WiSe 18/19: The United States and Other Empires in World History
This introductory course (Seminar, formerly labeled Grundlagenveranstaltung) constitutes the first part of Module A (History of North America in the World). While the first part (Seminar) is designed ... read more
This introductory course (Seminar, formerly labeled Grundlagenveranstaltung) constitutes the first part of Module A (History of North America in the World). While the first part (Seminar) is designed as a broad introduction to the period by looking at a general theme, the second part (Hauptseminar) zooms in on a specific topic, offering students the opportunity to do primary source research and write a paper. Hence, students wishing to compose a full research paper (Hausarbeit) at the end of the term are strongly encouraged to (also) enroll in the second part (Hauptseminar) of Module A. Both parts are scheduled back to back (Wed., 8:30-10, 10-12pm).
Imperial history is en vogue. While nationalism and colonialism has clearly dominated historians’ agenda since at least the 1980s, the recent interest in comparative and global history has reintroduced the idea of an “empire” as an analytical category. From John Darwin to Charles Maier, renowned historians have increasingly revisited the meaning and function of world empires such as China and Great Britain. How does the U.S. factor into this tale? An “empire” (lat. power) encompasses a geographically extensive territory of states and people with highly diverse ethnic or cultural backgrounds, governed by a ruler or a group of rulers. The history of empires, in turn, describes the rise and the history of hegemonic states who held imperial ambitions, i.e. whose intention it was to dominate and colonize within the international system. In the context of the new world and global history, imperial history examines the impact of imperial structures on the movement of people, goods and ideas among regions and continents.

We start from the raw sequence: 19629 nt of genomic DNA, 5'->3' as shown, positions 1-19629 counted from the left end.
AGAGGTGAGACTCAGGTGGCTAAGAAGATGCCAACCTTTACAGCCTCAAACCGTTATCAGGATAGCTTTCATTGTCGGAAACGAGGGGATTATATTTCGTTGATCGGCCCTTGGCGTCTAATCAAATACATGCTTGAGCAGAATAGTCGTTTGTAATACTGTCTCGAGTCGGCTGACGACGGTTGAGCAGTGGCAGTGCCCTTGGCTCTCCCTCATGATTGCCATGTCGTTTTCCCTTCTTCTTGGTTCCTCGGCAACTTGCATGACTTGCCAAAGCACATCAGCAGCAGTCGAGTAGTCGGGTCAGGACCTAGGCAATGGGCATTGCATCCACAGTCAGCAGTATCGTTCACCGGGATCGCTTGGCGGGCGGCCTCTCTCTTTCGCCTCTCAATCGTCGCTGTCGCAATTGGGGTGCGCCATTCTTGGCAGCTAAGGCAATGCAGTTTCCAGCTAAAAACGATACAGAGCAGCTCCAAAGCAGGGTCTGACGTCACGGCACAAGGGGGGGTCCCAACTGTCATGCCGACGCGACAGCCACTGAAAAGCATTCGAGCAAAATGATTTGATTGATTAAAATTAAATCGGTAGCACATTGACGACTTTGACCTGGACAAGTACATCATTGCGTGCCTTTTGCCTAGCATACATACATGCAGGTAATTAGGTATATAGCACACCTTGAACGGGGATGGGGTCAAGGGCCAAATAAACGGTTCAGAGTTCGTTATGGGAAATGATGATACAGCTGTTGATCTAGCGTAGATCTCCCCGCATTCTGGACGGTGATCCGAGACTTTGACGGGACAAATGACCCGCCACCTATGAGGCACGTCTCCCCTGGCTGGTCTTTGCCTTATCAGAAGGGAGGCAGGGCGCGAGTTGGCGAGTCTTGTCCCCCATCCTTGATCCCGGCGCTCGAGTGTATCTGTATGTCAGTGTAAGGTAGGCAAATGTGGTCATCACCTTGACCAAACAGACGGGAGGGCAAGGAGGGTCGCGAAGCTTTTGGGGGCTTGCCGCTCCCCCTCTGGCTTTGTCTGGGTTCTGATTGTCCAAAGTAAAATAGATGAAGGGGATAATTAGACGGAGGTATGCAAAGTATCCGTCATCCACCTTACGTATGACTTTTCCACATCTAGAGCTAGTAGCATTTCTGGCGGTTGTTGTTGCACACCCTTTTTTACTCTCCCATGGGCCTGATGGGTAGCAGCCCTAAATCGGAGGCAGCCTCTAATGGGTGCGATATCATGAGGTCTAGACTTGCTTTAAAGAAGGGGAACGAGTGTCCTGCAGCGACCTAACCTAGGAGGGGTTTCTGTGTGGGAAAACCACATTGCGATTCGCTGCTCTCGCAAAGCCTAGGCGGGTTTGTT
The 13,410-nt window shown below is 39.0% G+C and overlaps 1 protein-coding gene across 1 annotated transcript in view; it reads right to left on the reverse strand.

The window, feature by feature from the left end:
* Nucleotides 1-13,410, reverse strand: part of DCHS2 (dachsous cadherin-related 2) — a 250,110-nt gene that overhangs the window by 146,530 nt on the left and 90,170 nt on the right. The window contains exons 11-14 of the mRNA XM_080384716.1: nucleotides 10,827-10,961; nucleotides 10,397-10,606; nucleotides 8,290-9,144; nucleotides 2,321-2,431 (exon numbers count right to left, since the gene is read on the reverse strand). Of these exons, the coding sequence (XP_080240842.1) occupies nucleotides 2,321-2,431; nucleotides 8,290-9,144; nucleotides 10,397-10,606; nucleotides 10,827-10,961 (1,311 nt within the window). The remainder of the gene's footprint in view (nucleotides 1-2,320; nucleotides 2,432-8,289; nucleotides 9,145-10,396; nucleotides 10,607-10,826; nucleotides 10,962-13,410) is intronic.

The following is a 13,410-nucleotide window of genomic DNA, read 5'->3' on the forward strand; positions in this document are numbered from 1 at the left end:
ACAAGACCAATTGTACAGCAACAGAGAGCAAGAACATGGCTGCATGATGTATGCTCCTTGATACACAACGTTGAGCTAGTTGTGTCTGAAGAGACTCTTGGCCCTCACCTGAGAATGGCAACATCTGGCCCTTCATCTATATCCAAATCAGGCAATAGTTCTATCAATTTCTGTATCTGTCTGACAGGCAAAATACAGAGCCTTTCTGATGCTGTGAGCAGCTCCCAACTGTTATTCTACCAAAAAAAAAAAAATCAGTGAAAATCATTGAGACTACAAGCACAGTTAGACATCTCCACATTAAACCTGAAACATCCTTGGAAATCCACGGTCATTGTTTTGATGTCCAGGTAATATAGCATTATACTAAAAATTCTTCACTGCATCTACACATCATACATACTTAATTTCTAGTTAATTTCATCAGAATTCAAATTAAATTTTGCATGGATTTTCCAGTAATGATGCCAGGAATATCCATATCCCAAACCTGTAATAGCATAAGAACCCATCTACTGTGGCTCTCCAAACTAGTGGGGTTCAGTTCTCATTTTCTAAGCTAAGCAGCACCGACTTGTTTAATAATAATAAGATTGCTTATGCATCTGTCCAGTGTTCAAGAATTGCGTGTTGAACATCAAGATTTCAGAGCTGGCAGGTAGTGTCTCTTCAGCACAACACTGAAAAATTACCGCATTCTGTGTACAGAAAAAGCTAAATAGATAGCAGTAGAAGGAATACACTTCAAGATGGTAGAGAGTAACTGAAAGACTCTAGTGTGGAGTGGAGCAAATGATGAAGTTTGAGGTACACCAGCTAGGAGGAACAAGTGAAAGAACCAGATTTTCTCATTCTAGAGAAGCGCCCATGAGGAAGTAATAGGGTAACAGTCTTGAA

Course: This lecture-seminar seeks to fulfill two premises: first, we will spend a significant amount of time looking at the history of the rise and fall of empires across two millennia, including ancient Rome, China, and Islam. Second, within that context, we shall try to situate the meaning, function and impact of the United States as a typical – or atypical – empire. Central questions include: How can we define “empires” across time and space? Which criteria are typical for empires and how do they differ? How has the profile of empires changed – or remained the same – over time? Most importantly: what kind of empire is the U.S., how does it “fit” into imperial history, and what conclusions does that history allow to draw us for the present and the future? For general reading, I recommend John Darwin, After Tamerlane: The Rise and Fall of Global Empires, 1400-2000 (London: Penguin Press, 2007). Each session consists of a lecture followed by discussion (50:50).